Briefing newsmen after last week’s Federal Executive Council (FEC) meeting, Finance Minister, Mrs. Kemi Adeosun, announced to the nation, the intention of the Federal Government to begin a process to pull the country out of at least 90 international organisations. She revealed that at the meeting presided over by President Muhammadu Buhari, the country’s huge debt to those organisations was discussed.
To ensure an uncomplicated pull out and minimise any unforseen circumstance, a committee was set up and given two weeks to review an earlier recommendation that the country should retain its membership in 220 organisations instead of the current 310. The country has a backlog of $120 million in membership dues and other financial commitments. The annual commitment of Nigeria by virtue of its membership in the organisations is $70 million. This is huge and it is common sensical to apply some house cleaning exercise.
This process is the right step in the right direction. Therefore, we commend the Federal Government for demonstrating some prudence, and trying to rationalise the country’s membership in those organisations. Indeed the period we are in justifies every cost cutting measure, especially with regard to membership of organisations that are of no benefit to Nigeria and her citizens. The Finance Minister has kept faith with her financial skills in the area of blocking loopholes. Her commitment to ensure more prudent use of public resources is admirable.
International politics makes countries to join all manners of organisations and sign all manners of protocols and agreements. In some cases, organisations that do not offer any financial benefits may be of strategic importance. In the same vain, we are aware that in time past Nigerian government also did have a lot of money. In fact we once boasted that our problems was how to spend the money. Part of strategic alliance and promoting national interest of a given country is to show off its wealth or its strength. Nigeria at a point had wealth in both human and material resources and went very deep into joining and funding all manners of funny organisations to feel belonged.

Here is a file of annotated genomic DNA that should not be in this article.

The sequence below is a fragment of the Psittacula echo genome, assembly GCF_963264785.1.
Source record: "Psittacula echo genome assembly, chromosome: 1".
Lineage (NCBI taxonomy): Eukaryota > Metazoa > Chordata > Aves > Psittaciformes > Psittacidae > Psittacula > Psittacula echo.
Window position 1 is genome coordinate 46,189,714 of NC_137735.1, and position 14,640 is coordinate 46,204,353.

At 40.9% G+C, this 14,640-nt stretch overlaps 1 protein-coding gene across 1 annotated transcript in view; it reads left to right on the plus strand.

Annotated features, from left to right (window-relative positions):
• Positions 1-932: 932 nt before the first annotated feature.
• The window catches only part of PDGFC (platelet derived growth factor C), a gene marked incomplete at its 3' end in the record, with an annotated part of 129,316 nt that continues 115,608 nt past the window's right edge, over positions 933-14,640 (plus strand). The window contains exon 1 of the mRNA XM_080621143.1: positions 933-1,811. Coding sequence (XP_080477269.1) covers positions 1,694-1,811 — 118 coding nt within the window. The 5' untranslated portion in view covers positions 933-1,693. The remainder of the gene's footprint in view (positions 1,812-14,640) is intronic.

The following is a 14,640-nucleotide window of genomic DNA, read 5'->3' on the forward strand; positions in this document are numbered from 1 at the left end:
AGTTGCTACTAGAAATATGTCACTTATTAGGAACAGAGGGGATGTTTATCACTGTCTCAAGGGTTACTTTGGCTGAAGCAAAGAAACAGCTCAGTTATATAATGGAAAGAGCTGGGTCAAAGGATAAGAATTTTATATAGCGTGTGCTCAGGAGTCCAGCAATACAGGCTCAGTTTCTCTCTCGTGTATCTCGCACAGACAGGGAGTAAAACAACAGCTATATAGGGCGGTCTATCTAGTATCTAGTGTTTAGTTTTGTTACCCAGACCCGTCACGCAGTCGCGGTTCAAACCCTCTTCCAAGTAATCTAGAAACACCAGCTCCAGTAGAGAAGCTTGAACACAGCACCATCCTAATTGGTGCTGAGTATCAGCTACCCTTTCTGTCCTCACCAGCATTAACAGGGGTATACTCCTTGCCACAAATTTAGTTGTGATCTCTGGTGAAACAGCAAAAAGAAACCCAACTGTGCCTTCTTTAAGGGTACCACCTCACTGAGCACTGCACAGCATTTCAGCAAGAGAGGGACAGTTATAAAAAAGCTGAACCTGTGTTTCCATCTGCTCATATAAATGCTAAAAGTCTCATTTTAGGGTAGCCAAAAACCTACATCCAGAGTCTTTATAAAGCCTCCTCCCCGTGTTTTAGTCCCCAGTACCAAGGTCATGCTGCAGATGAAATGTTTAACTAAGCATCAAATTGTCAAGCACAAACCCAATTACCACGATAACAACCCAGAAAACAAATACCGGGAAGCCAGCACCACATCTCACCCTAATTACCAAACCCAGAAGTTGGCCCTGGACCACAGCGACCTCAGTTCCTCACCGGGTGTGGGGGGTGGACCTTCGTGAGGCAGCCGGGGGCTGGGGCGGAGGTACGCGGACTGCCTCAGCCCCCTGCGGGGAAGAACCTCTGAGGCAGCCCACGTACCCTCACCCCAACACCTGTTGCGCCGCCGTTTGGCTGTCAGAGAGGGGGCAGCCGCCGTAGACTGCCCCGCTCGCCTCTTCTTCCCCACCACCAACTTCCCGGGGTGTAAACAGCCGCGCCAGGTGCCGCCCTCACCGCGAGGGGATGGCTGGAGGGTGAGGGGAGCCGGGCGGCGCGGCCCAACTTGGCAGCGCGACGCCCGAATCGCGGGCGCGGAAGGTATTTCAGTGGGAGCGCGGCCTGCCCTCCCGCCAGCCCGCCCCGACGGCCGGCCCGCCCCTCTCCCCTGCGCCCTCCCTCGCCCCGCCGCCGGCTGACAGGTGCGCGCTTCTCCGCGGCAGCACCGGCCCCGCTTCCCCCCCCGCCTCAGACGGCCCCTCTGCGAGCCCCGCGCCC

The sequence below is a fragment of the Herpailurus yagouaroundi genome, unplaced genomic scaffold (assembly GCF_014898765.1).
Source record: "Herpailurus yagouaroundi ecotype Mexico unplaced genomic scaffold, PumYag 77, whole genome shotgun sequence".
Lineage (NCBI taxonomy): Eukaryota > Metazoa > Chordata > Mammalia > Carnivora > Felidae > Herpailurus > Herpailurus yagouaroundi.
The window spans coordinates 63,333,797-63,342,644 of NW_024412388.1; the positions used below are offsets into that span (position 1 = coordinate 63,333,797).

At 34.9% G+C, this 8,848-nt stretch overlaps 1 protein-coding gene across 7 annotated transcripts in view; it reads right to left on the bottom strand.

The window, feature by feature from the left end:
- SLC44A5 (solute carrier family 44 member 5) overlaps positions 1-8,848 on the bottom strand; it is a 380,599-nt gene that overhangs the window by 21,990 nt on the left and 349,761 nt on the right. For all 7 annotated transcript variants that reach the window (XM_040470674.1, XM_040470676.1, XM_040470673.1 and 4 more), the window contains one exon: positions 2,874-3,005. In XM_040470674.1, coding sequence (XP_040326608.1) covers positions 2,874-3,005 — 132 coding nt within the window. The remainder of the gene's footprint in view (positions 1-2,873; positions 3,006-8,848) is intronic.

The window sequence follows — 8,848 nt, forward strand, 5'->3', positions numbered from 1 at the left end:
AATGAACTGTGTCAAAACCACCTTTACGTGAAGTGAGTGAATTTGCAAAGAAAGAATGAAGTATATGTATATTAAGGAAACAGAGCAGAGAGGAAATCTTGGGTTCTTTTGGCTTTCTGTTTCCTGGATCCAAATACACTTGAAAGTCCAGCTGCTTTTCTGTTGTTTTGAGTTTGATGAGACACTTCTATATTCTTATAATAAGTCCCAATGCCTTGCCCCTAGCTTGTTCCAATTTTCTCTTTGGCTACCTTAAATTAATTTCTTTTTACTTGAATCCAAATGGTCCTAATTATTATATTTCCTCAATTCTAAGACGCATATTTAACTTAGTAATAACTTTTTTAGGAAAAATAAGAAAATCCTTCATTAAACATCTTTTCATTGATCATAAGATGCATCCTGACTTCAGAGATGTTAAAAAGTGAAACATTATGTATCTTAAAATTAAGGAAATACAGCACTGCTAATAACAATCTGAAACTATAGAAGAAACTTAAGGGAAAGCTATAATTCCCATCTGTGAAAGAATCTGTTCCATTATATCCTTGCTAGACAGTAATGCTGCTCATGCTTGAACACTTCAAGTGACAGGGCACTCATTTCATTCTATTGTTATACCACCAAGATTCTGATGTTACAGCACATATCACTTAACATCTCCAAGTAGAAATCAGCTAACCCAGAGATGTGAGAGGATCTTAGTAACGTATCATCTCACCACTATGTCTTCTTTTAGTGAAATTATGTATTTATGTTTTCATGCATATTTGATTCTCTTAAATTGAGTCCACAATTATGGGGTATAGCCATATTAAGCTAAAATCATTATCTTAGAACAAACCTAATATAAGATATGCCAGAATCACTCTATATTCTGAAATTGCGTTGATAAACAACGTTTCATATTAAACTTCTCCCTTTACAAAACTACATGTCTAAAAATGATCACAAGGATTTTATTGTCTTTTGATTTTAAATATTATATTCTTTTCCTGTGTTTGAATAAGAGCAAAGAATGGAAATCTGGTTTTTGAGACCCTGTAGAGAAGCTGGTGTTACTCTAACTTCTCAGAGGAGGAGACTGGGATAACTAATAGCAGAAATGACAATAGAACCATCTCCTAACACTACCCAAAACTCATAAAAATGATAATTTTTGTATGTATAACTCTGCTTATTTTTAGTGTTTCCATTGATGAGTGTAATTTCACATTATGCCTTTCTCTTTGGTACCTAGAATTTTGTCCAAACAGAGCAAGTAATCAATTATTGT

But things have since changed. This is not the time that Nigeria in a bid to assist African countries sold crude at cheaper rates. That time meant we got entangled into all manners of organisations. Also in the era of globalisation, post cold war era, spread of democracy and regional integration, it is not surprising that we belong to as many as 300 foreign bodies. It is not a surprise but it is alarming that our annual dues gulps about $70 million. That is a huge sum! Consequently, we have to put our money where our mouth is. We need to look at these organisations again and prune. Because having joined, since government is a continuum and those previous commitments must be honoured, if they must be repudiated, reasons must be given, and the normal processes must be followed.
Thankfully, lack has driven us to ask questions. But we must not cut the nose to spite the face. The work of the committee must be open and transparent. Stakeholders in international relations, diplomacy, history and law must be involved. In fact the Nigeria Institute of International Affairs (NIIA) together with the ministry of foreign affairs must be involved. We should not because of cost saving measures yank ourselves off promising international organisations.
It must be noted that pulling out of 90 international organisations seems like pulling out from a lot of places. But membership of 220 organisations looks even more burdensome if not an over-reach. Is the country not over-extending itself and assuming more responsibility than is vital to its interests? Even so, it appears the over 200 bodies that shall be retained remain on the high side. It will be good if a comprehensive review by this committee will lead to a further cut to between 100 and 120 bodies. That is a fit and proper number for Nigeria as at today. We appreciate our big brother role in Africa, but there comes a time, you have to tell yourself the truth. The time is now. Nigeria must be citizen centric in her avowed drive towards strategic importance in the international system. By this effort we are not only cutting cost, we are equally saving face. What is there belonging to an organisation that you have not paid its dues?